From Discovery Channel comes an update on that exhibition in Rome, sans the howler of the AGI piece we mentioned earlier:

Italian restorers have brought to light unique, bright, multicolored marble decorations that even contemporary Romans never got to admire.

The marbles crafted in a technique known as opus sectile, were designed to decorate the floor and walls of an ancient Roman palace more than 1,600 years ago. However, the roof of the palace collapsed during construction and the mosaics remained buried for centuries.

"Not even the owner of the palace was able to see this wonder," said Francesco Rutelli, Italy's minister for cultural heritage.

Whatever caused the roof to collapse 1,600 years ago is unknown, but the accident actually ensured the works' preservation. By covering the decorated floors and walls for centuries, the marble was protected.

Visitors at Rome's Museo dell'Alto Medioevo (Museum of the High Middle Ages) are able to admire the newly restored spendid decorations in a room which recreates the original hall of the palace. The floor and three walls out of four are covered by the marbles.

The marbles represent the only example of an almost totally restored, Roman version of opus sectile.

The art form, which translates to "cut work," is created by fitting together cut pieces of marble of different colors. The pieces are fitted together like a jigsaw puzzle.

While the works on display in Rome have been reassembled according to the ancient Roman style, the opus sectile art form first originated in Egypt and Asia Minor.

"It was similar to mosaic, but more highly valued and clearly seen as more indicative of luxury. It required numerous large pieces of fine and varied marbles, rather than small tesserae, which could be made from scrap material," said Katherine Dunbabin, professor of classics at McMaster University in Canada and author of the book "Mosaics of the Greek and Roman World."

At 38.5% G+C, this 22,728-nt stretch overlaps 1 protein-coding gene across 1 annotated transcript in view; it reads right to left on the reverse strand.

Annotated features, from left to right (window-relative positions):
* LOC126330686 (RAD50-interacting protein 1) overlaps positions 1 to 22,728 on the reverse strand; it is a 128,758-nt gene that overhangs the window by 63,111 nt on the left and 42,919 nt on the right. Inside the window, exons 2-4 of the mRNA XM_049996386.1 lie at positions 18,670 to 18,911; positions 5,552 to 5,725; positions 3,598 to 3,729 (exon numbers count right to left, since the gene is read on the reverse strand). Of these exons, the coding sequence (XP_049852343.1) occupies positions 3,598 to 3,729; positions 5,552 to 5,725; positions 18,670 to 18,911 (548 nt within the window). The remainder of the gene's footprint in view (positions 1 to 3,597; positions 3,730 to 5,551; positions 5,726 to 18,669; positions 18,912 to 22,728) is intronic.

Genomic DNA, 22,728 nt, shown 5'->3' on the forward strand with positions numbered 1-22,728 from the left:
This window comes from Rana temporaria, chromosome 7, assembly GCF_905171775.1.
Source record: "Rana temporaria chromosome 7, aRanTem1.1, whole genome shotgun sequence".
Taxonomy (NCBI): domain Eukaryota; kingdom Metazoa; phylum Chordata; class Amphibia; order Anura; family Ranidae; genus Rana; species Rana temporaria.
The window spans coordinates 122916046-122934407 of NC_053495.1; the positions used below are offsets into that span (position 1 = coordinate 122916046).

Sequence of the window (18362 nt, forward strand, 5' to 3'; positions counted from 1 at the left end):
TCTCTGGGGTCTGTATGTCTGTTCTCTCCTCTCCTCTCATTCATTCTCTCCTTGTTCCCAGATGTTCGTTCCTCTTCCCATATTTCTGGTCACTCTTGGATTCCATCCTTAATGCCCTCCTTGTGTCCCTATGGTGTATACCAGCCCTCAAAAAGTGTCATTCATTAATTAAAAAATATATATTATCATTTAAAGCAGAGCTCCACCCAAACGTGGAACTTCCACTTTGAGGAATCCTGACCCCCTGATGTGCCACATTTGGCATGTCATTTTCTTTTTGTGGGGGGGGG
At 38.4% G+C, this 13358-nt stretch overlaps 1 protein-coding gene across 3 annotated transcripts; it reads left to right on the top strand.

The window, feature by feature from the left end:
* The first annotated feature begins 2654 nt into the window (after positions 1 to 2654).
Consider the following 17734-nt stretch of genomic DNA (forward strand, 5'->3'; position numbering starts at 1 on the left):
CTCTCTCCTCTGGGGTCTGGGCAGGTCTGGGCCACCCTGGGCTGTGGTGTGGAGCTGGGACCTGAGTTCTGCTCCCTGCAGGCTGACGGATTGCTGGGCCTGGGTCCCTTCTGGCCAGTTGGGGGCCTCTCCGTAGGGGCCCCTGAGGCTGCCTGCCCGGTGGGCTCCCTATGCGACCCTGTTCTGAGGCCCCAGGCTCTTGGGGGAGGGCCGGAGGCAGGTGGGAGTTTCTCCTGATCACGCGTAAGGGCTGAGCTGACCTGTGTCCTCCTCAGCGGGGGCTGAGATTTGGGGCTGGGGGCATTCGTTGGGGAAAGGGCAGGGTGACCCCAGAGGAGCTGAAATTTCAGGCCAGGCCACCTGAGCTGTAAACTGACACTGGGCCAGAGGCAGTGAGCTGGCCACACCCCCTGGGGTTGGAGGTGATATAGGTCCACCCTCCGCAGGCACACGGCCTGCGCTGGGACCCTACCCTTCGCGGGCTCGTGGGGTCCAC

Dating to the 4th century AD, the fully recovered opus sectile was supposed to enrich one of the main halls of an aristocratic palace facing the sea at Porta Marina, near Ostia, not far from Rome.

The remains of the building, with thousands of opus sectile fragments and pieces of the collapsed blue glass paste ceiling, were first unearthed in 1959. For five decades restorers worked at piecing together the marble puzzle.

"The result is splendid. The marbles are alone worth the journey to Rome," Rutelli said.

While the floor features decorations of octagons, circles and star-shaped drawings, the walls are dominated by scenes of animals fighting, flowers and geometrical motifs. Two human figures are also depicted.

"Most likely, one is the young owner of the house," said Maria Stella Arena, the museum's director. "The other, represented with a halo, could be either a classical image of Jesus or a highly esteemed philosopher."

According to Dunbabin, the marbles exhibit unusually fine workmanship, with the individual pieces cut to the precise shape and fitted carefully together.

"This is certainly the most complete example of sectile decoration, on both walls and floor, that we have. Other surviving pieces tend to be smaller, or out of context," said Dunbabin.